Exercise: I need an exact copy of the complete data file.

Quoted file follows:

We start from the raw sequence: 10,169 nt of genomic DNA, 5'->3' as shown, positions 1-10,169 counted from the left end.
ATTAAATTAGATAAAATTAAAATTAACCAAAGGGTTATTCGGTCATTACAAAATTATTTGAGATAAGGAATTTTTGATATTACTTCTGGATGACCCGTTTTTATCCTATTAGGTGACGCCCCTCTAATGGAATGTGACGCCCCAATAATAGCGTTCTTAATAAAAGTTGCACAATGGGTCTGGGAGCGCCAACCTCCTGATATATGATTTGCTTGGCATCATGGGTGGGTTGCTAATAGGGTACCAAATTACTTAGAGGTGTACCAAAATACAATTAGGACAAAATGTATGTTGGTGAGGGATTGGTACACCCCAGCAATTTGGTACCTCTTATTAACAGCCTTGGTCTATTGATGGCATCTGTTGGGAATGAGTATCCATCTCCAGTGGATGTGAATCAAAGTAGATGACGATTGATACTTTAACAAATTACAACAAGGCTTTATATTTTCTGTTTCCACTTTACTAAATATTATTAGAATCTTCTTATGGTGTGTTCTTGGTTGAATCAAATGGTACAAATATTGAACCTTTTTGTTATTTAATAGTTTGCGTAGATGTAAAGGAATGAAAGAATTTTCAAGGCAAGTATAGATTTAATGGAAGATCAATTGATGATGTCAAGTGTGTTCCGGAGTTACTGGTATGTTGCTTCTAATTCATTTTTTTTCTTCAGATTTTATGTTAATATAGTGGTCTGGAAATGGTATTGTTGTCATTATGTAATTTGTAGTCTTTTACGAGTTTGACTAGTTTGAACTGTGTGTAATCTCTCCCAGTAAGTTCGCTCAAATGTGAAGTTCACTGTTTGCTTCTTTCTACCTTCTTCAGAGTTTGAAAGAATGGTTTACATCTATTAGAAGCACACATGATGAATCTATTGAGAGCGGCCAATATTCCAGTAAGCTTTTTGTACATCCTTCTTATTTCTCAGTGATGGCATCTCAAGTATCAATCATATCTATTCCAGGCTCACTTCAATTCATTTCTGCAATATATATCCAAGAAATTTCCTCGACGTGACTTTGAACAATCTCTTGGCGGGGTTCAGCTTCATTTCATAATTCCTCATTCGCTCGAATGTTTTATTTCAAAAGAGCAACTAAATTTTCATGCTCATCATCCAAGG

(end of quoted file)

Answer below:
We start from the raw sequence: 10,169 nt of genomic DNA, 5'->3' as shown, positions 1-10,169 counted from the left end.
ATTAAATTAGATAAAATTAAAATTAACCAAAGGGTTATTCGGTCATTACAAAATTATTTGAGATAAGGAATTTTTGATATTACTTCTGGATGACCCGTTTTTATCCTATTAGGTGACGCCCCTCTAATGGAATGTGACGCCCCAATAATAGCGTTCTTAATAAAAGTTGCACAATGGGTCTGGGAGCGCCAACCTCCTGATATATGATTTGCTTGGCATCATGGGTGGGTTGCTAATAGGGTACCAAATTACTTAGAGGTGTACCAAAATACAATTAGGACAAAATGTATGTTGGTGAGGGATTGGTACACCCCAGCAATTTGGTACCTCTTATTAACAGCCTTGGTCTATTGATGGCATCTGTTGGGAATGAGTATCCATCTCCAGTGGATGTGAATCAAAGTAGATGACGATTGATACTTTAACAAATTACAACAAGGCTTTATATTTTCTGTTTCCACTTTACTAAATATTATTAGAATCTTCTTATGGTGTGTTCTTGGTTGAATCAAATGGTACAAATATTGAACCTTTTTGTTATTTAATAGTTTGCGTAGATGTAAAGGAATGAAAGAATTTTCAAGGCAAGTATAGATTTAATGGAAGATCAATTGATGATGTCAAGTGTGTTCCGGAGTTACTGGTATGTTGCTTCTAATTCATTTTTTTTCTTCAGATTTTATGTTAATATAGTGGTCTGGAAATGGTATTGTTGTCATTATGTAATTTGTAGTCTTTTACGAGTTTGACTAGTTTGAACTGTGTGTAATCTCTCCCAGTAAGTTCGCTCAAATGTGAAGTTCACTGTTTGCTTCTTTCTACCTTCTTCAGAGTTTGAAAGAATGGTTTACATCTATTAGAAGCACACATGATGAATCTATTGAGAGCGGCCAATATTCCAGTAAGCTTTTTGTACATCCTTCTTATTTCTCAGTGATGGCATCTCAAGTATCAATCATATCTATTCCAGGCTCACTTCAATTCATTTCTGCAATATATATCCAAGAAATTTCCTCGACGTGACTTTGAACAATCTCTTGGCGGGGTTCAGCTTCATTTCATAATTCCTCATTCGCTCGAATGTTTTATTTCAAAAGAGCAACTAAATTTTCATGCTCATCATCCAAGG